Donald Trump’s Senior Policy Adviser Stephen Miller describes the candidate’s landslide victory in New Hampshire as a “political earthquake.”
Miller explains that the election–in both parties–represents a resolute rejection of the globalist trade agenda championed by President Obama and donor-class Republicans.
“Go back to this summer when both political parties were pushing fast-track for Obamatrade through the Congress,” Miller told listeners on Wednesday’s program of Breitbart News Daily.
You had all the political might of the White House, and all the political might of the Republican leadership in Congress, and you had the Chamber of Commerce, and you had all the big donors and special interests pushing it through the Congress– as I’ve never seen them push anything before. And it was the biggest news story in the country. And last night, in New Hampshire the two candidates who won, both ran aggressively against Obamatrade in both parities. That’s a political earthquake.
Miller said that the “chasm” between the Republican donor-base who support globalist policies and the Republican voter-base who oppose them have “become larger and larger with time”:
If you look at the Republican Party and the Democratic Party one of the most important differences in terms of how they cater to their own voters can be seen in the exit polling last night, which showed that about one in seven New Hampshire Democrats said they felt ‘betrayed’ by their Party, whereas half of Republican voters said that they felt ‘betrayed’ by their Party. And ‘betrayed’, of douse, is a very strong word– it wasn’t ‘have felt let down’ by their Party. It was ‘have felt betrayed’ by their Party. You see that reflected, of course, in the fact that you’ll rarely hear… a progressive Democrat complain, ‘Well, I feel like Nancy Pelosi doesn’t speak for me, or I feel like Harry Reid doesn’t speak for me.’ In the Republican Party at some point split between its voters and its donors. And its donor-base… pushed globalism.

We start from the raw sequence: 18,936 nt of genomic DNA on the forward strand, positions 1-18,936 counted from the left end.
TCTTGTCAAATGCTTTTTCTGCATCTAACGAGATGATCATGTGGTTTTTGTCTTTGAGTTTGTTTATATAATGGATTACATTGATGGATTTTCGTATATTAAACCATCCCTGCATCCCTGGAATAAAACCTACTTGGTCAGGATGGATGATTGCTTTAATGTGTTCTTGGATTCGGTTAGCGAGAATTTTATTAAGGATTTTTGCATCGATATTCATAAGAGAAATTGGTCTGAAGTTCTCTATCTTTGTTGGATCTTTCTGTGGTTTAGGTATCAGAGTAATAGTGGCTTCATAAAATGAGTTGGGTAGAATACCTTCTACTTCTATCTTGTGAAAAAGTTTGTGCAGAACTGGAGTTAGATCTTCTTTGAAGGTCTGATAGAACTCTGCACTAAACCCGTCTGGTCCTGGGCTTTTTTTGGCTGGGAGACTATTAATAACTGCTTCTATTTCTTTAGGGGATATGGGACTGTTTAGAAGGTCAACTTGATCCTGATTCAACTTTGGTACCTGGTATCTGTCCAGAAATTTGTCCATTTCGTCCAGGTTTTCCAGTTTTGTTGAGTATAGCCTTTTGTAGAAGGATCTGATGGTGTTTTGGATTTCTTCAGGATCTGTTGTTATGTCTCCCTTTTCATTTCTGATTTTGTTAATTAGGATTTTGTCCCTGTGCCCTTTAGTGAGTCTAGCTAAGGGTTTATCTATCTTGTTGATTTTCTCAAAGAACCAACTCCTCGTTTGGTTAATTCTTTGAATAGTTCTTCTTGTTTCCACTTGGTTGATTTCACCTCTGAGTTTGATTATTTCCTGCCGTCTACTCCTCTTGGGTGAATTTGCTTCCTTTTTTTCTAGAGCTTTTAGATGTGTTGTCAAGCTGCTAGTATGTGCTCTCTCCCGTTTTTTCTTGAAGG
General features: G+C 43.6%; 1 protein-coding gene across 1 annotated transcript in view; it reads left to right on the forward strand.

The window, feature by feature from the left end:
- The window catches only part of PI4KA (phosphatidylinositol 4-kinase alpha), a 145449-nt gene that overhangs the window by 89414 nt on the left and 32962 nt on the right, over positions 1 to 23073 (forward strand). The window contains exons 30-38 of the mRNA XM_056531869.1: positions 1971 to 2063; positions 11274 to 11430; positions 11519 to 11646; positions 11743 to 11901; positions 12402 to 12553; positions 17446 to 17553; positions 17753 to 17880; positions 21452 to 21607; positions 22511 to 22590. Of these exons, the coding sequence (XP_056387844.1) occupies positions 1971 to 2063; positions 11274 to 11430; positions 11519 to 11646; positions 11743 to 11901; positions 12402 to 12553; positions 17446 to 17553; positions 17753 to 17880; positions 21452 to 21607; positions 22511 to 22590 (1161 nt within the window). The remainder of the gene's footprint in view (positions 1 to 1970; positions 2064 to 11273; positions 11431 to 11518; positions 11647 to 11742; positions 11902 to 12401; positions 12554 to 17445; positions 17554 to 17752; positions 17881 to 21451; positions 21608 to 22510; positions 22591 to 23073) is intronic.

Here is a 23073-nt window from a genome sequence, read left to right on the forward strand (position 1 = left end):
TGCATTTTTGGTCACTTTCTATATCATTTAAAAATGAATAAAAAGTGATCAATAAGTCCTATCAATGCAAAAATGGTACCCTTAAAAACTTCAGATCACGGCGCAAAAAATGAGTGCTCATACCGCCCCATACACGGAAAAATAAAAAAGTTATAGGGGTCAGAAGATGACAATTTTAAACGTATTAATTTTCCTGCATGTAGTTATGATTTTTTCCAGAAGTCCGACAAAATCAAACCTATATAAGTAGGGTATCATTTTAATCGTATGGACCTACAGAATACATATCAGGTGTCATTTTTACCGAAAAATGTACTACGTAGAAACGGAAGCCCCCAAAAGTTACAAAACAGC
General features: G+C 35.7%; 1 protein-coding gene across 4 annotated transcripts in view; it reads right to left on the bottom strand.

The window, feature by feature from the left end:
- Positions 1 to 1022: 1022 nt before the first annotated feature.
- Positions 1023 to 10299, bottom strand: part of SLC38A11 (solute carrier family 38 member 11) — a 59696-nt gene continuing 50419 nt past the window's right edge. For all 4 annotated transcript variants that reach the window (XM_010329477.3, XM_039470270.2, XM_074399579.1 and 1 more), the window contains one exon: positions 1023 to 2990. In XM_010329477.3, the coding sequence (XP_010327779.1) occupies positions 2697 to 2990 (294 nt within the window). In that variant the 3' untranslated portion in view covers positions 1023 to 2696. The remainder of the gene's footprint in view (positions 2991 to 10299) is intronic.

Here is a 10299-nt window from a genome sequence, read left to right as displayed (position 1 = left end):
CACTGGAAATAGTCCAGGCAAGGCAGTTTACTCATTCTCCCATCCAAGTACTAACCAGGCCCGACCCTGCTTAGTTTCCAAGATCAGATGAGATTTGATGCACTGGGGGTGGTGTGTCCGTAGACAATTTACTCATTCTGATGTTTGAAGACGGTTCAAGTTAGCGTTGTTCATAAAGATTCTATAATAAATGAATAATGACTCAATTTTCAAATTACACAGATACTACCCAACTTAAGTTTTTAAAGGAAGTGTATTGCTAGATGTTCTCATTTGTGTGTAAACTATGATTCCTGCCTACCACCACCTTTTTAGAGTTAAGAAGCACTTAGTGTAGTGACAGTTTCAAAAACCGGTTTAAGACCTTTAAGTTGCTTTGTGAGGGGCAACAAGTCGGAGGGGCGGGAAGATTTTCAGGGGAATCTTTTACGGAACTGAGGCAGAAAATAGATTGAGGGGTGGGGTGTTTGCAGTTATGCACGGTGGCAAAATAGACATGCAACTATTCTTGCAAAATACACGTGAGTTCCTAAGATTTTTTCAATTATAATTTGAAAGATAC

Capitalism is, if it’s working properly, is an American system that keeps wealth in the United States of America. It’s not capitalism to form a deal between two countries in which the other country gets your job and gets your money and gets your manufacturing, that’s just a terrible deal. Economic nationalism is simply a term that describes keeping wealth in the United States, and it can be applied to a lot of different systems. Mr. Trump, of course, as his career proves, is a capitalist. So he’s talking about applying his skills… as a capitalist to make American wealthier, to make families in America wealthier, and to make business– small, large, [and] in-between– wealthier and most importantly to make the paychecks of blue-collar workers bigger at the end of the year.